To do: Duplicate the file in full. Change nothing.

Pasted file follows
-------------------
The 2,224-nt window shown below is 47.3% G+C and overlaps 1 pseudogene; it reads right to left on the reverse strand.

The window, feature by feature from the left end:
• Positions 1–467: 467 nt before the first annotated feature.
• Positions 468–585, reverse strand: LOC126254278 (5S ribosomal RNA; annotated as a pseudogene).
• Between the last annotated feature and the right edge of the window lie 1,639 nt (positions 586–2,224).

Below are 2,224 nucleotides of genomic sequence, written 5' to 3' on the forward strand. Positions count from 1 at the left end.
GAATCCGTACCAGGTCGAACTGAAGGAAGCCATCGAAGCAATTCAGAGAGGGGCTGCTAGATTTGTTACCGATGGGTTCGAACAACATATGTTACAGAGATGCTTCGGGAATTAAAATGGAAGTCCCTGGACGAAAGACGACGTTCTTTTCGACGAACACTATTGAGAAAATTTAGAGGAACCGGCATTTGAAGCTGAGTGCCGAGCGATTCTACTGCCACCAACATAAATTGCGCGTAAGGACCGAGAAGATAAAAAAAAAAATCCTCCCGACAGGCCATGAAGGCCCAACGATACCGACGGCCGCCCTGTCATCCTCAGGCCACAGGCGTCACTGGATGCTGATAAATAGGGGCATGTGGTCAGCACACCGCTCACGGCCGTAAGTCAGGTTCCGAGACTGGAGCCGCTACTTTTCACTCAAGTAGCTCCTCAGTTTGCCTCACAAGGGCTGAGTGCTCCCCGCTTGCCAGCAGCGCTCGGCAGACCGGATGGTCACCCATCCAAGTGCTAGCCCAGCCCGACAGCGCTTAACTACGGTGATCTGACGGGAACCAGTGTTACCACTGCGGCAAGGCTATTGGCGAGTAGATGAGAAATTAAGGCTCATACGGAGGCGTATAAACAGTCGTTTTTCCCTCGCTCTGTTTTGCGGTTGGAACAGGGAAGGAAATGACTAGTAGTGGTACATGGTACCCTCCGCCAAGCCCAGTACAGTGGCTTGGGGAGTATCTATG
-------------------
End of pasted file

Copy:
The 2,224-nt window shown below is 47.3% G+C and overlaps 1 pseudogene; it reads right to left on the reverse strand.

The window, feature by feature from the left end:
• Positions 1–467: 467 nt before the first annotated feature.
• Positions 468–585, reverse strand: LOC126254278 (5S ribosomal RNA; annotated as a pseudogene).
• Between the last annotated feature and the right edge of the window lie 1,639 nt (positions 586–2,224).

Below are 2,224 nucleotides of genomic sequence, written 5' to 3' on the forward strand. Positions count from 1 at the left end.
GAATCCGTACCAGGTCGAACTGAAGGAAGCCATCGAAGCAATTCAGAGAGGGGCTGCTAGATTTGTTACCGATGGGTTCGAACAACATATGTTACAGAGATGCTTCGGGAATTAAAATGGAAGTCCCTGGACGAAAGACGACGTTCTTTTCGACGAACACTATTGAGAAAATTTAGAGGAACCGGCATTTGAAGCTGAGTGCCGAGCGATTCTACTGCCACCAACATAAATTGCGCGTAAGGACCGAGAAGATAAAAAAAAAAATCCTCCCGACAGGCCATGAAGGCCCAACGATACCGACGGCCGCCCTGTCATCCTCAGGCCACAGGCGTCACTGGATGCTGATAAATAGGGGCATGTGGTCAGCACACCGCTCACGGCCGTAAGTCAGGTTCCGAGACTGGAGCCGCTACTTTTCACTCAAGTAGCTCCTCAGTTTGCCTCACAAGGGCTGAGTGCTCCCCGCTTGCCAGCAGCGCTCGGCAGACCGGATGGTCACCCATCCAAGTGCTAGCCCAGCCCGACAGCGCTTAACTACGGTGATCTGACGGGAACCAGTGTTACCACTGCGGCAAGGCTATTGGCGAGTAGATGAGAAATTAAGGCTCATACGGAGGCGTATAAACAGTCGTTTTTCCCTCGCTCTGTTTTGCGGTTGGAACAGGGAAGGAAATGACTAGTAGTGGTACATGGTACCCTCCGCCAAGCCCAGTACAGTGGCTTGGGGAGTATCTATG